Despite the restaurant's almost suburban good looks and a cashmere p.m. crowd that can seem more Society Hill than Asian South Philly, Sinh doesn't hide flavors that might intimidate the newbies. The charming young English-fluent servers can ably guide you to your appropriate speed. But for those who want pork blood cubes and tendon for their pho, or hot pot casseroles with quail eggs and pork belly bubbling up from their tangy dark broth, Le Viet is happy to oblige.

Even Sinh's masterful cold salads of shredded green papaya and liver jerky, lotus stalks with pork and shrimp, or paper-thin slices of bitter melon deliver a bracing zap of citrus sour, sweet hoisin, fish sauce funk, and minty herbs that makes my taste buds hum at a higher frequency than I knew they had.

When I think of the dishes that would draw me back to Le Viet, the most exceptional flavors reside in the "appetizer" section of the vast, 77-item dinner menu. Sinh's standard spring rolls ("cha gio") are just so-so. But his clever variation called "cha gio re" is memorable, replacing the usual one-dimensional pastry wrapper with the shattering crunch of a tube made from spun threads of crispy crepe batter. The most unusual here is "hen xuc banh da," a central Vietnamese mince of baby clams blended with onions and ground beef cradled in a speckled rice-cracker bowl that looks like modern art. It was topped with minty basil and crushed peanuts and tossed in a complex sweet and sour oyster sauce. I broke off cracker shards and devoured it as if it were some divinely exotic clam stuffing.

There are also some fantastic sweet and savory nibbles to be found, such as roasted quails lacquered in a hoisin-oyster sauce that tingles with lemongrass. Or the tender little rings of spare rib served in a clay pot casserole. Or the mahogany-sauced morsels of buttery filet mignon (bo luc lac) that light up on the tongue when dredged in the deceptively simple side sauce of lime juice squeezed into a dish of salt and pepper. Or the addictive Pop's chicken wings, apparently as popular in Vietnam as in the United States, which have a garlicky bite beneath their deeply caramelized sesame-hoisin glaze.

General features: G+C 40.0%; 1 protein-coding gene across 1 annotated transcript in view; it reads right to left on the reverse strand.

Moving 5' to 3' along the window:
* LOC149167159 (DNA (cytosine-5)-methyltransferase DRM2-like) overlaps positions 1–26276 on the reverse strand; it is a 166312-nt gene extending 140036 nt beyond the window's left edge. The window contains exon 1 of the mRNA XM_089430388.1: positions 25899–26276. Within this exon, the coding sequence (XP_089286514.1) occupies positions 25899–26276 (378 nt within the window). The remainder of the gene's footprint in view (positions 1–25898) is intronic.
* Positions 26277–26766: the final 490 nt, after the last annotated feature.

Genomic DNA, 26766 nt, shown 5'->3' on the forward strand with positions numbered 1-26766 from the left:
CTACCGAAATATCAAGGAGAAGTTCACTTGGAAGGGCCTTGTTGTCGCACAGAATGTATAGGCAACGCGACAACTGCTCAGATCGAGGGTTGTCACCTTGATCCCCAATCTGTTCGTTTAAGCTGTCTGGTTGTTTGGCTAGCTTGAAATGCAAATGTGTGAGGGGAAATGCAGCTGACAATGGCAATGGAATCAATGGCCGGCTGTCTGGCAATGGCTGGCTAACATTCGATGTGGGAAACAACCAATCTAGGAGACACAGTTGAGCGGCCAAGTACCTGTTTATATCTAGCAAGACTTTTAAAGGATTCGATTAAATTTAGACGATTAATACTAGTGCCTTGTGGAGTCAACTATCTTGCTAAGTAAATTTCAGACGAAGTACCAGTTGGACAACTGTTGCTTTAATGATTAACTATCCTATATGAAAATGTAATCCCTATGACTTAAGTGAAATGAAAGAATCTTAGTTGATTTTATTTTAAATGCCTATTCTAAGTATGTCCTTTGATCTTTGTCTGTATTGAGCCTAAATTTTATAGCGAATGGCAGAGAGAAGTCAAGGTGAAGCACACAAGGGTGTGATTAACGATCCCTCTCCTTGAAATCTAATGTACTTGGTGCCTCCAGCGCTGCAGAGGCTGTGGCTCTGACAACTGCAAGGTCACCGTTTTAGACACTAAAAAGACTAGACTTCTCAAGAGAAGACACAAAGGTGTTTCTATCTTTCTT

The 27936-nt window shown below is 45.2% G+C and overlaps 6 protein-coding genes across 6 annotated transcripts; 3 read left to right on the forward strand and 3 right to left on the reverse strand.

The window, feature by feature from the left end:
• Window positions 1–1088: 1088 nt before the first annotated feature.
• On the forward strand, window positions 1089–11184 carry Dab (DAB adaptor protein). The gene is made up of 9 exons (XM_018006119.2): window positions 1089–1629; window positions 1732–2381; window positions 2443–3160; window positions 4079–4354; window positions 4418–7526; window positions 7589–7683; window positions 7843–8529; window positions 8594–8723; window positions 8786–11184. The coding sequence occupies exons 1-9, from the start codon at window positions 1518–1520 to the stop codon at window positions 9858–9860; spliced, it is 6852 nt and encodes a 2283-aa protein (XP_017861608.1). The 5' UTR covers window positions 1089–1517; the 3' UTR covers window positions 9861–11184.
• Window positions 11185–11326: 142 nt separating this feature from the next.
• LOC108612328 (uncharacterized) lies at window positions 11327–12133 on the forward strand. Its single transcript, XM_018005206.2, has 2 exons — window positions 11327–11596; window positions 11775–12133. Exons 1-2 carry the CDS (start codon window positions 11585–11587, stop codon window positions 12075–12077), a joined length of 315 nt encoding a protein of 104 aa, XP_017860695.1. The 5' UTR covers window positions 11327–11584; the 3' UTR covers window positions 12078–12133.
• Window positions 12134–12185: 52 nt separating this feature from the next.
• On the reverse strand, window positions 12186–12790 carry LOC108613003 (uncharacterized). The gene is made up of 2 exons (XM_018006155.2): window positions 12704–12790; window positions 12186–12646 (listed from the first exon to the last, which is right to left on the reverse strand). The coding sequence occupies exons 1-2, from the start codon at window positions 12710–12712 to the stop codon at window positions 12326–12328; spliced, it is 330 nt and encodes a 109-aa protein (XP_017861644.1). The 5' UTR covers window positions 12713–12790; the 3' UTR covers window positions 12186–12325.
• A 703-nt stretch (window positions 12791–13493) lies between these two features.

The traditional crepe, made from coconut milk and curry and wrapped around shredded pork and shrimp, has a perfect outer crisp and creamy interior softness. Even the grilled lamb chops starter was a hit, marinated in red wine, sesame, and soy, then splashed with a citrus sauce spiced with sriracha.

Sinh also offers clever little touches to effectively tweak a common dish - like the grilled pork and scallion patties that lend a charry, smoked flavor to the dipping sauce alongside the bun noodles with grilled pork belly (bun cha Le Viet). Or the perfectly crisp rectangle of a noodle boat, bearing a gingery stir-fry of seafood, bok choy, and straw mushrooms.

There were only a few disappointments, including a deep-fried rockfish - at $22, easily the most expensive entrée on a menu that hovers below $15 - that was bland and overcooked despite its spectacular presentation. The "crispy" fried softshells were mushy.

For the most part, though, this food was a delight. And so was Le Viet, which should quickly become a favorite as it sets an ambitious new standard for what Vietnamese dining near Washington Avenue can be.

 


Next Sunday, Craig LaBan reviews Barbuzzo. Contact him at claban@phillynews.com.